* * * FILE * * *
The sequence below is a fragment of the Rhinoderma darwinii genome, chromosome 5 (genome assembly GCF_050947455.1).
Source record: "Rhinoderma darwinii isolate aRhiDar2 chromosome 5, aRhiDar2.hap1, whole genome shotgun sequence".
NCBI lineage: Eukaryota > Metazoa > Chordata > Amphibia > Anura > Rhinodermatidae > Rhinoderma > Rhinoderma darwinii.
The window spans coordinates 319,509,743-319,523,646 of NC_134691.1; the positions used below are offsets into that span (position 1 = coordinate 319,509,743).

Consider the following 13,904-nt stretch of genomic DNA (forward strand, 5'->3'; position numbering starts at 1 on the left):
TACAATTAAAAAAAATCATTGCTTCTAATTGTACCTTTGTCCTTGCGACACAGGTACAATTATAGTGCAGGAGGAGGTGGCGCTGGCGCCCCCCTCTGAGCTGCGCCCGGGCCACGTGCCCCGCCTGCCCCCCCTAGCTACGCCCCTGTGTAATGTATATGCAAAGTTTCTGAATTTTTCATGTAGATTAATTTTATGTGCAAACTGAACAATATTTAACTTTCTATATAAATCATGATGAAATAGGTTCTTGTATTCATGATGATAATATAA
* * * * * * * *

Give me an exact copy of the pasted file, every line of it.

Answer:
The sequence below is a fragment of the Rhinoderma darwinii genome, chromosome 5 (genome assembly GCF_050947455.1).
Source record: "Rhinoderma darwinii isolate aRhiDar2 chromosome 5, aRhiDar2.hap1, whole genome shotgun sequence".
NCBI lineage: Eukaryota > Metazoa > Chordata > Amphibia > Anura > Rhinodermatidae > Rhinoderma > Rhinoderma darwinii.
The window spans coordinates 319,509,743-319,523,646 of NC_134691.1; the positions used below are offsets into that span (position 1 = coordinate 319,509,743).

Consider the following 13,904-nt stretch of genomic DNA (forward strand, 5'->3'; position numbering starts at 1 on the left):
TACAATTAAAAAAAATCATTGCTTCTAATTGTACCTTTGTCCTTGCGACACAGGTACAATTATAGTGCAGGAGGAGGTGGCGCTGGCGCCCCCCTCTGAGCTGCGCCCGGGCCACGTGCCCCGCCTGCCCCCCCTAGCTACGCCCCTGTGTAATGTATATGCAAAGTTTCTGAATTTTTCATGTAGATTAATTTTATGTGCAAACTGAACAATATTTAACTTTCTATATAAATCATGATGAAATAGGTTCTTGTATTCATGATGATAATATAA